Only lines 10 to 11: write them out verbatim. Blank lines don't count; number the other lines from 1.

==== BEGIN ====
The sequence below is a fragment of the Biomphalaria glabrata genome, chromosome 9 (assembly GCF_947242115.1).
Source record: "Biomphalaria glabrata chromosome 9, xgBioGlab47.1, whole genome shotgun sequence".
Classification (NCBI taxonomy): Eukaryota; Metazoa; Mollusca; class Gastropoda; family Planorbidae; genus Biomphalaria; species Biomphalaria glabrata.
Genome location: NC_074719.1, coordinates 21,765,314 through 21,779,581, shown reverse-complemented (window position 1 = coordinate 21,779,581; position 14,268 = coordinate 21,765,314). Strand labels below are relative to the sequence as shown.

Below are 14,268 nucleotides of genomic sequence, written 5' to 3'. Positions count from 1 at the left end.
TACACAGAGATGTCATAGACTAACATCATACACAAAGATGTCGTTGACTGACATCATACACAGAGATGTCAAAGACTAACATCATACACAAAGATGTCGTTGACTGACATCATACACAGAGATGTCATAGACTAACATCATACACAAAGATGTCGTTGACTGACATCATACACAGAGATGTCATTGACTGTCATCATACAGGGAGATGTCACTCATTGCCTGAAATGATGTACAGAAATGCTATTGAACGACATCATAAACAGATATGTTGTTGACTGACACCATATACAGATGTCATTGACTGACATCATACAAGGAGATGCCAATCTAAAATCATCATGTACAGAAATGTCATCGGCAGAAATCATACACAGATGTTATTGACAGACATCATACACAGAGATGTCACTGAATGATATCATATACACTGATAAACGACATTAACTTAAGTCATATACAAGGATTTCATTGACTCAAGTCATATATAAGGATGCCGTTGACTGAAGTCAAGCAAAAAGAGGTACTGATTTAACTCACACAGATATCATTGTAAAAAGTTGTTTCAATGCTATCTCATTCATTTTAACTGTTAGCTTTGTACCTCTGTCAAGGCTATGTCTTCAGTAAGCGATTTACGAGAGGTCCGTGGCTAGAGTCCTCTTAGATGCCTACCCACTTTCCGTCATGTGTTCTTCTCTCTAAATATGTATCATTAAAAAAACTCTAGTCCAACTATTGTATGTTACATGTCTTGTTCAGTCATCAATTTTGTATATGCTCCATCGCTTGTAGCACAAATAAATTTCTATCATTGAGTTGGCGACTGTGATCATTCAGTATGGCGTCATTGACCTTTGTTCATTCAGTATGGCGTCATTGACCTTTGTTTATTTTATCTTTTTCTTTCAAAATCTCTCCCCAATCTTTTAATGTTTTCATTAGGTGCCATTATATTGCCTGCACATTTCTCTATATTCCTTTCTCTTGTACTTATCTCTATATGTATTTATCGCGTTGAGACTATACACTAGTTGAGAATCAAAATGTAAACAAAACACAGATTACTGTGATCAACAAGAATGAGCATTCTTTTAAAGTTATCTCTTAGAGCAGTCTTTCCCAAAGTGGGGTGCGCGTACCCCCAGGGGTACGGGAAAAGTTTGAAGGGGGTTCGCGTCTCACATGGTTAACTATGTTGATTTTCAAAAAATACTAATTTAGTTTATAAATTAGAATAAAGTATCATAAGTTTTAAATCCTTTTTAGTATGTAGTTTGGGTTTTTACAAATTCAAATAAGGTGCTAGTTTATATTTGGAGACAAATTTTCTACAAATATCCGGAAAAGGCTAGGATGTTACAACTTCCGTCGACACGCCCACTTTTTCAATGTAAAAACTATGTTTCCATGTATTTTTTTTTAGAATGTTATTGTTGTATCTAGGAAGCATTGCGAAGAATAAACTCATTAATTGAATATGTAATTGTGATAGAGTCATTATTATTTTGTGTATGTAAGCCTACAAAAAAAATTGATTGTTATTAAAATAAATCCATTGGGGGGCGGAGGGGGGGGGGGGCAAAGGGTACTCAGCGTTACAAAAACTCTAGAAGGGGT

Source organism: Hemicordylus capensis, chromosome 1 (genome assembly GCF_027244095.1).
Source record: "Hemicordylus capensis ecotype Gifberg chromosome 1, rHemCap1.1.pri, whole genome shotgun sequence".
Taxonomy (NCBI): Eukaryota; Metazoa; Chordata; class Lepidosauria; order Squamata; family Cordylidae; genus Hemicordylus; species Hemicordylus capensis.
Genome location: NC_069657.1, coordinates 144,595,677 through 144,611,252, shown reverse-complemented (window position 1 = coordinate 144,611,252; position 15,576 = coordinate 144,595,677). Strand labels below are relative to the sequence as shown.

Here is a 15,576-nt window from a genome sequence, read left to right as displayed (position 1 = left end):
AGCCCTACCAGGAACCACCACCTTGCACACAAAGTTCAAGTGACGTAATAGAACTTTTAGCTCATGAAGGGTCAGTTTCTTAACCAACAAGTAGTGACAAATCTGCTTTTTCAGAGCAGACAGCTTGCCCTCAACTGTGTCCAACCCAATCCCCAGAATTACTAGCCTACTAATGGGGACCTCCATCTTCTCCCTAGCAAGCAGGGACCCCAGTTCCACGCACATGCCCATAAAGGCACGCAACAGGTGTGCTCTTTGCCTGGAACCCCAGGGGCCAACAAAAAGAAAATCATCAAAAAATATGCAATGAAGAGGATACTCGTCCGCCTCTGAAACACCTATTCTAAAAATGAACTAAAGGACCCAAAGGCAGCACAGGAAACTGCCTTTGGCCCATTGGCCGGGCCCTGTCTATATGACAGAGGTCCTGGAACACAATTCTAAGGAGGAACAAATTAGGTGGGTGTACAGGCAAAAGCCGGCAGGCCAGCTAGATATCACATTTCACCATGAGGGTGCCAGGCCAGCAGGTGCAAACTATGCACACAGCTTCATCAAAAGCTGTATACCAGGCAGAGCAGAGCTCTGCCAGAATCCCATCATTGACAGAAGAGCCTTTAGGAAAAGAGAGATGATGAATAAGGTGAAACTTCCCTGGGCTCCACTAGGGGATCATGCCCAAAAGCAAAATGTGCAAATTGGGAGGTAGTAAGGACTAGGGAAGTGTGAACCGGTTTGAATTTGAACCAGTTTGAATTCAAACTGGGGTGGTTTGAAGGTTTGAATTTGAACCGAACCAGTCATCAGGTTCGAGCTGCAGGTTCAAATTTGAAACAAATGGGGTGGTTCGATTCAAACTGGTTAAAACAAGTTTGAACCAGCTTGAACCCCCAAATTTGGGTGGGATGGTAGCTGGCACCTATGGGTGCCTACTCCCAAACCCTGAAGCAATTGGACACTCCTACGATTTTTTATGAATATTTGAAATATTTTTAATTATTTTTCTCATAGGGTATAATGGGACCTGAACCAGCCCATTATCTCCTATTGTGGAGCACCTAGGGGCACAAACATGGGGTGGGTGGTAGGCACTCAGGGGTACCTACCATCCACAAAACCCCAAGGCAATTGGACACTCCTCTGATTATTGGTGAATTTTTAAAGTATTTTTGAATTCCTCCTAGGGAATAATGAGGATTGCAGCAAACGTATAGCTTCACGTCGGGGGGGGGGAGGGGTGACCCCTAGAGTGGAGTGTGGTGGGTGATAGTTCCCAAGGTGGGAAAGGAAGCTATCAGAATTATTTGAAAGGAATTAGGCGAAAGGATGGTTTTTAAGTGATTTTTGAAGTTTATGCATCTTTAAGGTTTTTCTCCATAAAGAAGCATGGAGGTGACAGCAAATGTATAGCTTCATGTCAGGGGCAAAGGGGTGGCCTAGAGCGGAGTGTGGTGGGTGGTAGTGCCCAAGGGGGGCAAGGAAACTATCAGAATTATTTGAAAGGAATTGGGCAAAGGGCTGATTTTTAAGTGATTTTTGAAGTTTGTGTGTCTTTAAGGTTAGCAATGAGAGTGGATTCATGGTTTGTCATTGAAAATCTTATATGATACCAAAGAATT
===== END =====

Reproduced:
Genome location: NC_069657.1, coordinates 144,595,677 through 144,611,252, shown reverse-complemented (window position 1 = coordinate 144,611,252; position 15,576 = coordinate 144,595,677). Strand labels below are relative to the sequence as shown.

Here is a 15,576-nt window from a genome sequence, read left to right as displayed (position 1 = left end):